differing moral, cultural, sexual, social, and religious beliefs that do not readily translate into

law. Even if we confine ourselves to a legal definition of child pornography, the concept is

elusive. Legal definitions of both “child” and “child pornography” differ globally and may

differ even among legal jurisdictions within the same country.

The legal definition of a “child” varies among nations. The UNCRC defines a child as a

person under 18 years of age. This definition, however, is far from being universally

adopted. For example, in all Australian States and Territories, child pornography legislation

defines “child” as a person under 16 years of age. In Canada (Penal Code Sec. 163), a minor,

for purposes of child pornography, is a person under 18 years of age. In various jurisdictions

of the United States (U.S.), minors as young as 15 may legally consent to sexual activity

with an adult. However, that same adult could not create, distribute, or possess a visual

record of that activity because federal child pornography statutes (18 U.S.C. 2252, 2256)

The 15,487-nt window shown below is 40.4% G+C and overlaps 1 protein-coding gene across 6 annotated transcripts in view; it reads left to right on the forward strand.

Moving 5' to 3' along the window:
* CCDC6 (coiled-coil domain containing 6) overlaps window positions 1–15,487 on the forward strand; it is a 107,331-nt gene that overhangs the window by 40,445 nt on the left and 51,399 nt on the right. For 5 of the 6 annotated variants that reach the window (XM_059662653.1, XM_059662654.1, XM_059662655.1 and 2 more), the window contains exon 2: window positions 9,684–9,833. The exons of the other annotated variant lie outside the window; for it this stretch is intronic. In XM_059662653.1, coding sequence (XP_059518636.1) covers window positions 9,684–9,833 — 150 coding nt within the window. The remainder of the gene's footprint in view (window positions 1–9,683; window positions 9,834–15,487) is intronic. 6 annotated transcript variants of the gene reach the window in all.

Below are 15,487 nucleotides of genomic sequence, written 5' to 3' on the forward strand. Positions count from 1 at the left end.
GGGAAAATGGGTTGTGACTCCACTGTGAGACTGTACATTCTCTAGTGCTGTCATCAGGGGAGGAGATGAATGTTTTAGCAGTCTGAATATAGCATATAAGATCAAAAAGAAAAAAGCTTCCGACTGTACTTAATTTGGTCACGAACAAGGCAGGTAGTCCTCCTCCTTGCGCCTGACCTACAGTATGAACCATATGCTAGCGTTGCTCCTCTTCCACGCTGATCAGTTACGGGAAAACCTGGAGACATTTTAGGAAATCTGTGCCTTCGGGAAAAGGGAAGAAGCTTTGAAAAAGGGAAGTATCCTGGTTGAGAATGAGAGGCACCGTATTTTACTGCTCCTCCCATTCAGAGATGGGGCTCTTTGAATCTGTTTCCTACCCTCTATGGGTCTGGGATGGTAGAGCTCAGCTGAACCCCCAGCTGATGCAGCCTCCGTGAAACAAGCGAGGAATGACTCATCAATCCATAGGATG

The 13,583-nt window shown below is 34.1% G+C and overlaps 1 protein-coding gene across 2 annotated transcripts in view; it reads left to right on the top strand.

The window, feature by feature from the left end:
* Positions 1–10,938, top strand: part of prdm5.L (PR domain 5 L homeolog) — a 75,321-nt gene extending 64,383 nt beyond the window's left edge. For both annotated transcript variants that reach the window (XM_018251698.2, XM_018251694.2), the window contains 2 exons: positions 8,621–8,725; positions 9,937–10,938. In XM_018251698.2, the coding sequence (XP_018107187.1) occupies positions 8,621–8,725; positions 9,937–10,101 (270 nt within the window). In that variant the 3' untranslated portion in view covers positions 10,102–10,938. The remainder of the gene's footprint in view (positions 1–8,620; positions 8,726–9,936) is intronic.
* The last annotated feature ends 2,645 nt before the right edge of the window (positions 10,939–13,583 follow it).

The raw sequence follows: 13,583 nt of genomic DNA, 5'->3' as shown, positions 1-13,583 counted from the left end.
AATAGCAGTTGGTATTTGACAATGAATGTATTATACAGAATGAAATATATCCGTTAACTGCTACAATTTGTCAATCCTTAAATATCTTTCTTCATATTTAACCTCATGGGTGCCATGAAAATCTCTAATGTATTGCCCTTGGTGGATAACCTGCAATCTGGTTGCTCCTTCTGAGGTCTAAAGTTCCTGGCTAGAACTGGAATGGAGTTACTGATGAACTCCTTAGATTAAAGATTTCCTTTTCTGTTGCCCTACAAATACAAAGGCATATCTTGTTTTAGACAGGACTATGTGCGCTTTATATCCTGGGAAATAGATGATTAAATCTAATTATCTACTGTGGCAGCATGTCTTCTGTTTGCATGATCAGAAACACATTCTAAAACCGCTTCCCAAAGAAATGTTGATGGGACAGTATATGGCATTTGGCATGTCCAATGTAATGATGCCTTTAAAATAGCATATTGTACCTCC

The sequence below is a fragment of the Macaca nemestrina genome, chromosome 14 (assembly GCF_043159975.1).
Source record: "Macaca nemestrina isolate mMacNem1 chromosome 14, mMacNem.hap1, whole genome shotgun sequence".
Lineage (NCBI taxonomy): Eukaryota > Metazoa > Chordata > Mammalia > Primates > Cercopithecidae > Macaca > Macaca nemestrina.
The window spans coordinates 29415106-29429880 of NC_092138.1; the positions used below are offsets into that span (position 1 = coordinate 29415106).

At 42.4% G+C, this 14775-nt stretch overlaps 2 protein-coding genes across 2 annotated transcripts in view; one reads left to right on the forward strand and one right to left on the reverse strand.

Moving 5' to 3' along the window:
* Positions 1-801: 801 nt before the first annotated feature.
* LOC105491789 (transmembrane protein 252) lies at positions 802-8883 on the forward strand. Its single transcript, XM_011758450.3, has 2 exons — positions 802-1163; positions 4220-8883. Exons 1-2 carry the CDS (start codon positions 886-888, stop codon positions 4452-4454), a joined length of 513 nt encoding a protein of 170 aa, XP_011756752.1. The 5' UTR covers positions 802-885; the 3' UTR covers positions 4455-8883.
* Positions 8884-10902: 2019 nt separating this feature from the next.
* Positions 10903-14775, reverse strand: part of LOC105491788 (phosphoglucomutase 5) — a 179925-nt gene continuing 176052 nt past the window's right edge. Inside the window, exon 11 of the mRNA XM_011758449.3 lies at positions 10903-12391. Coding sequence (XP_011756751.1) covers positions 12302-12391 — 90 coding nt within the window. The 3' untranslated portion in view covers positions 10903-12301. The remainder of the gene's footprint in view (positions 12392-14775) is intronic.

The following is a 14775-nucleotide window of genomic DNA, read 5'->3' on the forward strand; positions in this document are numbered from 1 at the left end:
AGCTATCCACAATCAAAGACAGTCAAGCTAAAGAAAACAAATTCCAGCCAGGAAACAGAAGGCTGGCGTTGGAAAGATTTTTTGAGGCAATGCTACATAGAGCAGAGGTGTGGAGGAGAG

define a minor as any person under that age of 18 years. Despite national differences, some international bodies have been able to arrive at common definitions of child pornography, most of which focus on visual, rather than written material. The Council of Europe defines child pornography as “any audiovisual materials which uses children in a sexual context.” Council of Europe, Recommendation R(91)11 and Report of the European Committee on Crime Problems(1993). International Criminal Police Organisation (“INTERPOL”) delegates define child

pornography as “the visual depiction of the sexual exploitation of a child, focussing on the

child’s sexual behaviour or genitals.” Interpol Recommendations on Offences Against